Basically this means getting most of the individual bits and pieces of your course together ahead of time.  Gather, organize and create your course Assignments, online Assessments, Forums and other important content.  Once that’s done use the Lesson tool to bring it all together, allowing the content to appear in context within the Lesson – in Sakai:

Lessons: Content in Context
Lessons: Content in Context

This process is sort of like getting ready to baking a cake or making a batch of cookies.  It takes ample time and preparation, which includes the need to gather all the individual ingredients together. Each of the individual parts of the course are the individual ingredients. Constructing that content in Lessons is like mixing all the ingredients together, and teaching it? Well that’s like the baking process.

Try to keep the look and feel of each of your Lesson sections consistent in how they look and feel, retaining familiar navigation cues (like buttons, links, locations and color indications).  My grandfather always said the thing he loved about Walmart was that they were all mostly laid out the same, even though the stuff they had inside was different from season to season. You can do this pretty simply by designing a single Lesson with the structure you want, and then duplicating that Lesson and changing it accordingly. (To do so, using the Lesson as you’ve built it, click More Tools>Add More Pages.  In the pop up window, give the page a Title and be sure to place a checkmark next to”Make new pages copies of the current one”.)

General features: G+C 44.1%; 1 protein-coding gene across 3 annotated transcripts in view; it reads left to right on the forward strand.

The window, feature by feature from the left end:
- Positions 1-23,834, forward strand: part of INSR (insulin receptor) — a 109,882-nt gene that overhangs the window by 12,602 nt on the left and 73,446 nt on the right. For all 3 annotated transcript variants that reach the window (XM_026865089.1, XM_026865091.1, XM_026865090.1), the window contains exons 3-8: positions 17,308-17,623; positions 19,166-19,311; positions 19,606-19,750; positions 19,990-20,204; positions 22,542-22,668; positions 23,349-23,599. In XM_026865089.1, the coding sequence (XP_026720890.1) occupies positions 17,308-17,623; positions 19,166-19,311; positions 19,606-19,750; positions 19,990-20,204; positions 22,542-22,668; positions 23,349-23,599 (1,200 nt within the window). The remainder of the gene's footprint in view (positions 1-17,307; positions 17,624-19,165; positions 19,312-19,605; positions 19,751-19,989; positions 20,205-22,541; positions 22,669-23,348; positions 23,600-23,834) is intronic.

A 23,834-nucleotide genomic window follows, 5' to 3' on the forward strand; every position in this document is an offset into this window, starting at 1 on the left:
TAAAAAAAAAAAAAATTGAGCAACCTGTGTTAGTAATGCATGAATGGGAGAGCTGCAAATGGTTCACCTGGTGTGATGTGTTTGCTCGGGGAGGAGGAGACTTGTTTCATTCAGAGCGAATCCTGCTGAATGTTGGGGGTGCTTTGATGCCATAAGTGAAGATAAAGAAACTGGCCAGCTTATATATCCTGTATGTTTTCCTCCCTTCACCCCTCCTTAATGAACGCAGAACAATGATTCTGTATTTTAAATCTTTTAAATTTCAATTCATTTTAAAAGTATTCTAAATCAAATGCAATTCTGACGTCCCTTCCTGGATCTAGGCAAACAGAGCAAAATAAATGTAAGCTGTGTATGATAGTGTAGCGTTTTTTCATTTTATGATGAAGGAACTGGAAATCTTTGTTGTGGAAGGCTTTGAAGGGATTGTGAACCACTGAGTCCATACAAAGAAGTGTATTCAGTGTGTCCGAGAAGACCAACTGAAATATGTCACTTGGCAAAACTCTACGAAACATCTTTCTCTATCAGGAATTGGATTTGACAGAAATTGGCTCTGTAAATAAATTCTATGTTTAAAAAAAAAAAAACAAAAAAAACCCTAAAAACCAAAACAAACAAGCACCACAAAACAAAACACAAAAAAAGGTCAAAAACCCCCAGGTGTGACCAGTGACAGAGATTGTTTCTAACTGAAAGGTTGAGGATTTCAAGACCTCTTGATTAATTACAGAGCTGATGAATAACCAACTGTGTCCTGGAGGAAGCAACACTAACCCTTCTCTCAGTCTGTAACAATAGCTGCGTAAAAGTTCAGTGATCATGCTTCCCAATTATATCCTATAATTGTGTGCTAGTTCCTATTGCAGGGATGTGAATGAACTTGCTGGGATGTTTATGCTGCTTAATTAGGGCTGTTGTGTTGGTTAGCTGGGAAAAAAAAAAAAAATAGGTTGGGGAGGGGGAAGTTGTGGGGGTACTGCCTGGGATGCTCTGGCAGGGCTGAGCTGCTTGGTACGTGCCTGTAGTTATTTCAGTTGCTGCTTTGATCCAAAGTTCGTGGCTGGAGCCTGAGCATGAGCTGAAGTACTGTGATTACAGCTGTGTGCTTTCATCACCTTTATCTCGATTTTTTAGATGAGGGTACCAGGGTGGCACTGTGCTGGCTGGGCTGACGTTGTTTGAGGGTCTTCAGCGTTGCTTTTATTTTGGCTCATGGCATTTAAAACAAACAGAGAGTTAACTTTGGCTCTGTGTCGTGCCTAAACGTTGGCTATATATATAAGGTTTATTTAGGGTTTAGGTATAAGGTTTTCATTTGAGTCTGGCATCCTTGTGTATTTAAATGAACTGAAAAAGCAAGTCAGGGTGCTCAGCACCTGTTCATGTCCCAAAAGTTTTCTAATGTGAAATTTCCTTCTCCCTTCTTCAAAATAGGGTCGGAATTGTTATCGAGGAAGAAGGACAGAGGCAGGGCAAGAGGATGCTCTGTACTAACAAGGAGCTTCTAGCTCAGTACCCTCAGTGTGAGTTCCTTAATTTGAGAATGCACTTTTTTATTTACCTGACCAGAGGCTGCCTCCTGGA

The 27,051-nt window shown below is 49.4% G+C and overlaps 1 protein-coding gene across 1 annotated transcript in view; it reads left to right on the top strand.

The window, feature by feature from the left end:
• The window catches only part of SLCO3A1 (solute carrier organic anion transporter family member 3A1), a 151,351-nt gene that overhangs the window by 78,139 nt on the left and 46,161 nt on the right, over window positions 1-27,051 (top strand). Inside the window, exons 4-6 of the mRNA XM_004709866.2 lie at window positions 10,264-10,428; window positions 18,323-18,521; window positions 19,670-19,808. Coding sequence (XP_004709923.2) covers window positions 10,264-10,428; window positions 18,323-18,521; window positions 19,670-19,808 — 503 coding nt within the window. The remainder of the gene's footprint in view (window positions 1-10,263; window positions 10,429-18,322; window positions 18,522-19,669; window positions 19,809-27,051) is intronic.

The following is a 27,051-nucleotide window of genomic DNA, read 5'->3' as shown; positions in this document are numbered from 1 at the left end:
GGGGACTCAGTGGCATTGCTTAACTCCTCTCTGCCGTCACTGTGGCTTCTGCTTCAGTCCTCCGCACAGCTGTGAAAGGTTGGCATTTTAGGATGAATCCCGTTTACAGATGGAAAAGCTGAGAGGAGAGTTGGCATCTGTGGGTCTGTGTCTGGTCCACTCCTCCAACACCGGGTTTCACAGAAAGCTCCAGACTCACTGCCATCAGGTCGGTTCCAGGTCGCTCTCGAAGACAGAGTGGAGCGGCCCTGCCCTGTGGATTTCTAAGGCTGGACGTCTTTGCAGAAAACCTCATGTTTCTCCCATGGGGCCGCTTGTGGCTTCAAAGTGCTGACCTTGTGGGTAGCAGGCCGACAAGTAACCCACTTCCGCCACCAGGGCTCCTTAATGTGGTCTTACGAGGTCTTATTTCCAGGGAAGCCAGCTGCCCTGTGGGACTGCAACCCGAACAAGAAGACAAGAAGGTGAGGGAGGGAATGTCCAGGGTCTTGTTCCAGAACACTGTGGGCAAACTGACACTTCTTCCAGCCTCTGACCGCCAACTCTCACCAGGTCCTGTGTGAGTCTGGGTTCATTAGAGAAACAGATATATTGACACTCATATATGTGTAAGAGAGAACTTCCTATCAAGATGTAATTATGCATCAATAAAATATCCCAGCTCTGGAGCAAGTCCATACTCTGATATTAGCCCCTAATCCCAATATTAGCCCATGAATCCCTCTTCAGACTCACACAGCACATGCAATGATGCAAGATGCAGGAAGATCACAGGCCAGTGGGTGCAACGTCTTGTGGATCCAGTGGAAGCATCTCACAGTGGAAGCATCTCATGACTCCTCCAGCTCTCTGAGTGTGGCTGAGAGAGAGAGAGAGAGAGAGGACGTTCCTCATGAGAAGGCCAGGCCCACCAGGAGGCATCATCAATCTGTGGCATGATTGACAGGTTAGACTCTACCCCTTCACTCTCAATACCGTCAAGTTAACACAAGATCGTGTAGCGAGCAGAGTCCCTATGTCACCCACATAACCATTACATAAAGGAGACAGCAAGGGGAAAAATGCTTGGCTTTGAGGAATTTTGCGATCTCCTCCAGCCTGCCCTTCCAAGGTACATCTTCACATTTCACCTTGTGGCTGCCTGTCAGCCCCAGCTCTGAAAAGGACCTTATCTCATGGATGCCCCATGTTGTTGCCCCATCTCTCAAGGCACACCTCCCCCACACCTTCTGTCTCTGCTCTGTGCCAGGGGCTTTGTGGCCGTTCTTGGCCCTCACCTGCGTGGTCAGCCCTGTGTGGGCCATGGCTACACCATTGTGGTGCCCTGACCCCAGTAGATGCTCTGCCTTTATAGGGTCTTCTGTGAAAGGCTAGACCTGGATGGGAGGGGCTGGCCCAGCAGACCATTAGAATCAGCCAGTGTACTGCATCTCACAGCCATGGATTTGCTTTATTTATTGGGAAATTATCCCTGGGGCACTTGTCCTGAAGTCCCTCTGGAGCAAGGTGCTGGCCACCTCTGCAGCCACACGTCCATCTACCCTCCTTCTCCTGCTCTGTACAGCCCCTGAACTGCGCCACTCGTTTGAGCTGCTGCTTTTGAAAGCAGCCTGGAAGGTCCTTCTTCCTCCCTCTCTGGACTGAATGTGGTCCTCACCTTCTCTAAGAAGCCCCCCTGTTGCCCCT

Every course shouldn’t be perfectly identical. There’s a certain level of expectation students can rely on, and even come to appreciate when the content itself adheres to a structure w/o infringing on the content or compromising on the mechanism for delivering it. Doing so helps the technology to ‘get out of the way’ and allows students to ‘get on with the learning’.

Using Embed Codes

May different web services provide what are referred to as Embed codes – these codes – short segments of HTML code (which may look like this):

Sample Embed Code
Sample Embed Code

provide the means by which content from other sources can be included in text areas of the Lessons Tool.  Not all embed codes work the same.  You should note that content that’s pulled from another location on the Internet, which the University or you yourself do not have access to, might be removed by the owner or made private by the content provider.  (This can easily happen with YouTube content as some of our instructors have experienced.)

Johnson does have its own online streaming service that allows the University to retain access to uploaded academic audio or video content. If you want to know more, contact the University’s Online Education Department.

On the other hand, embedding content is a great way to extend the variety and access to applicable content within the context of the course. Most online services provide some type of embed functionality (often by way of a SHARE button), some of which include:

PowerPoint Web App
PowerPoint Web App

Keep in mind you can also use the Web Content and News tools to pull content in from other locations on the Internet, w/o having students click to another site only to loose their ‘place’ in the course in Sakai.

Keep in mind that Fair Use and Copyright requirements may be present for any or all of the content you elect to use in a course.